But people are fighting back. Women I respect are talking sense about body positivity. I’ve been reading books, blogs and social media posts that are slowly starting to adjust my perspectives. I recommend Lindy West, Jes Baker, Sofie Hagan, Sarah Millican and everyone at Standard Issue, Megan (bodypositivepanda) and many other women who are challenging destructive attitudes, unapologetically being their beautiful selves, loving their bodies and helping others do the same. It sounds so simple. If only.
Despite myself, I’ve always based far too much of my worth on how my clothes fit and how slim and muscular my body was. Even if in reality I am unhappy and look unwell. It’s a frustrating and irrational emotional reaction. As a first step I’m working on valuing softness, rounder curves and hips as a proof of mental strength instead. Hopefully I’ll get to the point where I can see them on me as I see them in others – as part of a healthy and beautiful body and a more flexible mind.
It’s really hard. Certain feelings (tight clothes in particular) still trigger an anxious reaction which can turn panicky if I’m not careful. I’m still scared of losing control. For years I’ve done body tests and checks on auto pilot. ‘Failing’ those tests would release and avalanche of self recrimination and resolutions. Stopping myself from testing my body and catching that spiral is hard – especially when i’m already feeling anxious, vulnerable or stressed.
But the other day I tried on some clothes that were too big last summer. They were too tight. I did have a bit of a panic but I managed to control it. And the next day I went and bought some clothes that did fit. It doesn’t sound like a big step but anyone who has ever struggled with eating problems (and indeed many women who haven’t) will know it’s a radical one. And I didn’t run for hours either. I kept up my plan to do sensible and gentle park runs instead. My body is changing. It will keep changing throughout my life. I could fight it for another 30 years or I could spend that energy on trying to learn to be happy in my skin regardless.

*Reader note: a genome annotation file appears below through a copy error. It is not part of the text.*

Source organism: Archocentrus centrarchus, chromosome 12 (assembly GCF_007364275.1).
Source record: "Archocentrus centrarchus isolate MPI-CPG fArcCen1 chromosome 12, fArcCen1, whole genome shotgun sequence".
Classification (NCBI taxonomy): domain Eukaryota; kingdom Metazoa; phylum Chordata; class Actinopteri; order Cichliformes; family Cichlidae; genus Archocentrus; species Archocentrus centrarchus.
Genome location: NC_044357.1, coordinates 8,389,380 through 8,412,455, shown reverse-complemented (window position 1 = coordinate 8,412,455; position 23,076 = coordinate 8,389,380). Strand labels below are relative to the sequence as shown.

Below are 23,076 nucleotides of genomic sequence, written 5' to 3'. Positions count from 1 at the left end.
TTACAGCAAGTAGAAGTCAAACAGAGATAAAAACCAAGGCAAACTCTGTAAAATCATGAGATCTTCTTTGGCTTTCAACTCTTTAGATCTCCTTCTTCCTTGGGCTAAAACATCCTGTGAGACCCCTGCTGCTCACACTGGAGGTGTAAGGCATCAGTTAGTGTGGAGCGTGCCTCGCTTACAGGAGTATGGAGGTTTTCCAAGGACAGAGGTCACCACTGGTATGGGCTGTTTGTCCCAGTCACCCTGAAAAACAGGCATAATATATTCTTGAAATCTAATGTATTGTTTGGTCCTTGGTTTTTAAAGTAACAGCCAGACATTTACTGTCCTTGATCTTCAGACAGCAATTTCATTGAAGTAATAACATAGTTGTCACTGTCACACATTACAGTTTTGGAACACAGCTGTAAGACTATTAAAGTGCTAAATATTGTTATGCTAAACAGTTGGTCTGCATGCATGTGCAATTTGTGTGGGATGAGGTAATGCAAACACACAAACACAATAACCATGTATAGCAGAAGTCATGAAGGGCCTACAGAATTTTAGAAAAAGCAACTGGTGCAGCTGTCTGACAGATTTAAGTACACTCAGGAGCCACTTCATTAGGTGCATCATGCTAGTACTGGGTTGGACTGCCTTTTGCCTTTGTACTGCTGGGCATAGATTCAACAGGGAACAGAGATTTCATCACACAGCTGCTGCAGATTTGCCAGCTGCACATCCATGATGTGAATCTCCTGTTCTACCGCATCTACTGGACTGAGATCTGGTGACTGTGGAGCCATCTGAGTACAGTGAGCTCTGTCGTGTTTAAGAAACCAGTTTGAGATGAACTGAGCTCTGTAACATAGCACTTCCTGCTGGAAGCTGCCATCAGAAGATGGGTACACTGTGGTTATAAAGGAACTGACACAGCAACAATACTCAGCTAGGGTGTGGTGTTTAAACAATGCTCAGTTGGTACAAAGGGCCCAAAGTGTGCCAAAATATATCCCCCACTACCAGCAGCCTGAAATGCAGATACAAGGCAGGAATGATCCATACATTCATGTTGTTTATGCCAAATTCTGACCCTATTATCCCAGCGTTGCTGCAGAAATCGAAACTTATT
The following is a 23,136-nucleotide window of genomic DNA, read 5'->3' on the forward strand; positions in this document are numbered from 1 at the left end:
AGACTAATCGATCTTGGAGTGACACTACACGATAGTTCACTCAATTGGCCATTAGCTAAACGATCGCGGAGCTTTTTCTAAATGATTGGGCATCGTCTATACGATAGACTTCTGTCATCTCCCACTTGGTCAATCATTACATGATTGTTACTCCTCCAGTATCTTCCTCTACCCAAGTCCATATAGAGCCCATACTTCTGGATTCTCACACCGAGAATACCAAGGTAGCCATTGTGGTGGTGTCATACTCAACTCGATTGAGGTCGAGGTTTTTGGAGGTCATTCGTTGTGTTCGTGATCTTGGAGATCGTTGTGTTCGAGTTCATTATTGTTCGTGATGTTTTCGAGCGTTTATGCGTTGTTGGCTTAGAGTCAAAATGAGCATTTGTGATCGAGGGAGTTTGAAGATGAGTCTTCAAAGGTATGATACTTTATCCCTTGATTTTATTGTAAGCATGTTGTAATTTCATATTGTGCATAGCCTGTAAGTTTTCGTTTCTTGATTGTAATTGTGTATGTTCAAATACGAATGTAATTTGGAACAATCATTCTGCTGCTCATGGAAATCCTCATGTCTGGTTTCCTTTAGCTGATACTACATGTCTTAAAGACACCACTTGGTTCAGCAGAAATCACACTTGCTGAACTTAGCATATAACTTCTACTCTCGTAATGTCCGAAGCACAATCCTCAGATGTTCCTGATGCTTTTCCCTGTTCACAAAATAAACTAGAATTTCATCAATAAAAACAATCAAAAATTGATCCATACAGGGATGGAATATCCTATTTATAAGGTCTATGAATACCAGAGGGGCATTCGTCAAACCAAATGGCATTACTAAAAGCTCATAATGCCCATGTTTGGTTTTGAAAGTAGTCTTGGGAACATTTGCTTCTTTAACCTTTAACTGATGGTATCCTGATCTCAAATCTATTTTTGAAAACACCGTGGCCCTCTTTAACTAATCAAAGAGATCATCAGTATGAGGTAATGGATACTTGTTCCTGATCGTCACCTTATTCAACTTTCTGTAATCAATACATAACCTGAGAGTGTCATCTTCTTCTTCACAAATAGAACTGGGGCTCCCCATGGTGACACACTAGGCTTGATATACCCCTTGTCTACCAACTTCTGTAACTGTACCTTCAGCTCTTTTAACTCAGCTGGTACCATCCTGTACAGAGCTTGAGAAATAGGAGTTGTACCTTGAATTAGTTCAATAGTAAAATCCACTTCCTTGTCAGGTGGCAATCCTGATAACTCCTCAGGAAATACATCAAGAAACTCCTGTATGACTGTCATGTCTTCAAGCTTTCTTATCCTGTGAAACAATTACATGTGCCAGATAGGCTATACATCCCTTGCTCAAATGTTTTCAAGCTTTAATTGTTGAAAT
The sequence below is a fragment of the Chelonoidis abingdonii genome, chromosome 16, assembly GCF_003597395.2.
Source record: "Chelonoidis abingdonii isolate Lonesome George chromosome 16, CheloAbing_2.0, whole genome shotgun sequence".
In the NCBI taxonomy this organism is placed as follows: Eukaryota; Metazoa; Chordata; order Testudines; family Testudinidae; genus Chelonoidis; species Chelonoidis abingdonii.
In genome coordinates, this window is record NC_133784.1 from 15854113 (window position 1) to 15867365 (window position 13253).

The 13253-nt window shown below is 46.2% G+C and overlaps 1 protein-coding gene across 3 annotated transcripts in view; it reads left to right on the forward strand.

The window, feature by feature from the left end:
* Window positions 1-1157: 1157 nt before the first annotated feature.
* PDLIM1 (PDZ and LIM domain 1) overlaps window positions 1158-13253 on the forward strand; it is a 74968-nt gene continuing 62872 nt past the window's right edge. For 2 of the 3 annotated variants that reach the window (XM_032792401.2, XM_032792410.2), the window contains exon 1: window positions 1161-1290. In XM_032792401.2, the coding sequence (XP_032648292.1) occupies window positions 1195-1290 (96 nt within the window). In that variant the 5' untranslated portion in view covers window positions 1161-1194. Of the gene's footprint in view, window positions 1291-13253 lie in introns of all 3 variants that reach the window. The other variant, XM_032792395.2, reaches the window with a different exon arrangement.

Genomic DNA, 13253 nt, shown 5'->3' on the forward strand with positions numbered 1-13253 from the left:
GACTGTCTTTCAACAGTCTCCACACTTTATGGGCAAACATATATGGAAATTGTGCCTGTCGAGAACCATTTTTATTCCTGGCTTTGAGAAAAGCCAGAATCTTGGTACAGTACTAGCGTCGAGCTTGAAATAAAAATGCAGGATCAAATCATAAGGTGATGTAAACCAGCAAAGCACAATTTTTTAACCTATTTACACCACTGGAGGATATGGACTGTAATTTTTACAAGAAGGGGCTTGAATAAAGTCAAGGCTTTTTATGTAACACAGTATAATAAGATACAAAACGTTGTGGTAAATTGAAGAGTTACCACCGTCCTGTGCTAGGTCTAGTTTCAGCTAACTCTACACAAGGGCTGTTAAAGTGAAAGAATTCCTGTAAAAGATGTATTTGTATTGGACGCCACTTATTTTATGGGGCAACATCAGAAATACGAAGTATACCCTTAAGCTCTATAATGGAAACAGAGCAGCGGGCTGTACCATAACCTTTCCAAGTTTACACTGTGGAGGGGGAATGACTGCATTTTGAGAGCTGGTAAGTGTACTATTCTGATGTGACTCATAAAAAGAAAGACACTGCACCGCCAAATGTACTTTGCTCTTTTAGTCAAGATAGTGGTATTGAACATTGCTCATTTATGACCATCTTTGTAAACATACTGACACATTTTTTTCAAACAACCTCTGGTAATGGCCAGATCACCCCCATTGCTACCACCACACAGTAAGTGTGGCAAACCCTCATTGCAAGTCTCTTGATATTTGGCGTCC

As @nourishandeat says:
“Body positivity is like learning a language. You can’t just open your mouth and speak it. You have to hear it around you. You have to immerse yourself in it and try it, little by little, without getting discouraged, without faulting yourself for not knowing it immediately”
I’ve always been impatient to get on with things. I think of my time in hours and days not months and years. But this kind of change takes longer. Even with uncertainty around conception and fertility at stake I can still do some serious double think to enable me to get the running release I crave.
I can’t beat myself up for not being able to cut down on exercise too fast, for seesawing up and down while trying to find the balance with food and weight. Sometimes a photo in which I look larger still has the power to ruin that moment for me.
But I’ve noticed a definite trend in the right direction. It’s measured in months not days or even weeks but it’s there.
The thing is, I could tell my 2015 self all of these things, but I’m not sure I would have listened. Although it’s been hard, I think I had to go through it. I couldn’t make a judgement on whether I should take Sertraline until I knew that being off it was a hell of miserable anxiety. And it’s taken the full force of a relapse into eating problems to push me into making serious moves to change my attitude towards myself and my body.
And I’m sure my 2018 self will look back with more wisdom than I have now. I hope so.